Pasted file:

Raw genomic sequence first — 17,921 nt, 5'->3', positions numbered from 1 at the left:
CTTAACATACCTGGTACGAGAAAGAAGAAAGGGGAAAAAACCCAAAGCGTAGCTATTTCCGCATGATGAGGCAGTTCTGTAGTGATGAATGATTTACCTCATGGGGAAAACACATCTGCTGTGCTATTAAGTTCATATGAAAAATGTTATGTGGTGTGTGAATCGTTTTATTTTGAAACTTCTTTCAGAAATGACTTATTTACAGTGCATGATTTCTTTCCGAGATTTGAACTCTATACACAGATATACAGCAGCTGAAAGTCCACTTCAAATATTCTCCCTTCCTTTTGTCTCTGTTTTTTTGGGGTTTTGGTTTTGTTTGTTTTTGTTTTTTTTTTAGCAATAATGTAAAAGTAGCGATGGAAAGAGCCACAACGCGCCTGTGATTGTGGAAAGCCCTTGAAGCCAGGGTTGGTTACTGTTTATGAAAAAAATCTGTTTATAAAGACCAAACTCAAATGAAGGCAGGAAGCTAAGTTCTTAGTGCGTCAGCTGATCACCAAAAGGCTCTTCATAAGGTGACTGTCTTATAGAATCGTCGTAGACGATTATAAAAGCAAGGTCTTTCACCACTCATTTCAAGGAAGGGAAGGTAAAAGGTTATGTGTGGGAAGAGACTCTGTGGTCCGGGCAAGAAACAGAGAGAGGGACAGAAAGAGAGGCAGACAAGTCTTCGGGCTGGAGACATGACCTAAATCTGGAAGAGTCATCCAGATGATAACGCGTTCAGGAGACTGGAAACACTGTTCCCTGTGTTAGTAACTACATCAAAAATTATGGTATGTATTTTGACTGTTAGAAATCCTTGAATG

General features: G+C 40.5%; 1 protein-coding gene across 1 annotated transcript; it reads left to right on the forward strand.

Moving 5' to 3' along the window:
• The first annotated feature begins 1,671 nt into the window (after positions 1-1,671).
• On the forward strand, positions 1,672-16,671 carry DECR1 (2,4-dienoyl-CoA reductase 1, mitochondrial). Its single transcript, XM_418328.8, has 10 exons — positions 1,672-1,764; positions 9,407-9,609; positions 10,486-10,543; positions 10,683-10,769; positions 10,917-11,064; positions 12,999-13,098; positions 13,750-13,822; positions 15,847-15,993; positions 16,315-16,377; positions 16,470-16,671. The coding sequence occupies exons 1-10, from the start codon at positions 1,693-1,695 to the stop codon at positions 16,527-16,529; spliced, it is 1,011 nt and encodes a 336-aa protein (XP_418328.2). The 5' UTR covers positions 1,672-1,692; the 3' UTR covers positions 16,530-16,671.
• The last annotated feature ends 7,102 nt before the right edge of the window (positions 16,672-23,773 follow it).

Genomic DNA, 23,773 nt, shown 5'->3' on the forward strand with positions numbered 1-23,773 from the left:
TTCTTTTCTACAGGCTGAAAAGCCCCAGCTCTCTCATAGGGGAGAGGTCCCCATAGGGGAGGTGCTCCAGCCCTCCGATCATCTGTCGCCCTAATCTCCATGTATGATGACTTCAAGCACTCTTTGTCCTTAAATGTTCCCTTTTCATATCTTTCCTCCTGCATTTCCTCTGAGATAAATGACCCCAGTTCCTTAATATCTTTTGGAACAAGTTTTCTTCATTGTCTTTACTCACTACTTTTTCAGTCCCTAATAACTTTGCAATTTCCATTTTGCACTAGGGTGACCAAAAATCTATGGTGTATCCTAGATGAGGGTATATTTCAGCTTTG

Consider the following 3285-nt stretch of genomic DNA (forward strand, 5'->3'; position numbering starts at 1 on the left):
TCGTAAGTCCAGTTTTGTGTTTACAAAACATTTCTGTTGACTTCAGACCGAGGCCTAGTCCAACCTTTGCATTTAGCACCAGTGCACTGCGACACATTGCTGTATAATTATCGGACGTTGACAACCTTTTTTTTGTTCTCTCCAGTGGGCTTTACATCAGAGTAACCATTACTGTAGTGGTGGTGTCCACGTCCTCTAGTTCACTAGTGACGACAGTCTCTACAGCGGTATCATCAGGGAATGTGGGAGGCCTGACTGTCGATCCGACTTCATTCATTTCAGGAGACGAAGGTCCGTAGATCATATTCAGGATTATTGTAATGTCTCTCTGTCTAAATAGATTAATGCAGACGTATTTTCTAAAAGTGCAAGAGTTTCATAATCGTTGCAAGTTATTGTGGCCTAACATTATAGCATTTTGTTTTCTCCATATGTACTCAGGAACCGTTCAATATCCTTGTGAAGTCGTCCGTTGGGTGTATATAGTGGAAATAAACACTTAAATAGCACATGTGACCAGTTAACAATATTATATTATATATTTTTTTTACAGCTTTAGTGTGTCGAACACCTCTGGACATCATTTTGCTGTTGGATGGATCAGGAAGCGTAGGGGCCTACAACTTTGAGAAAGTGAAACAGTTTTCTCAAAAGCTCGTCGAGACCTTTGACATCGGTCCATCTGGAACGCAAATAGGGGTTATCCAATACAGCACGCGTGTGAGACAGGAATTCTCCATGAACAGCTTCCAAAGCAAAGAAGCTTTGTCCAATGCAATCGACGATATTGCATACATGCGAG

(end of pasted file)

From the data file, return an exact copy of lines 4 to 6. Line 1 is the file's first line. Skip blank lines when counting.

Moving 5' to 3' along the window:
• The first annotated feature begins 1,671 nt into the window (after positions 1-1,671).
• On the forward strand, positions 1,672-16,671 carry DECR1 (2,4-dienoyl-CoA reductase 1, mitochondrial). Its single transcript, XM_418328.8, has 10 exons — positions 1,672-1,764; positions 9,407-9,609; positions 10,486-10,543; positions 10,683-10,769; positions 10,917-11,064; positions 12,999-13,098; positions 13,750-13,822; positions 15,847-15,993; positions 16,315-16,377; positions 16,470-16,671. The coding sequence occupies exons 1-10, from the start codon at positions 1,693-1,695 to the stop codon at positions 16,527-16,529; spliced, it is 1,011 nt and encodes a 336-aa protein (XP_418328.2). The 5' UTR covers positions 1,672-1,692; the 3' UTR covers positions 16,530-16,671.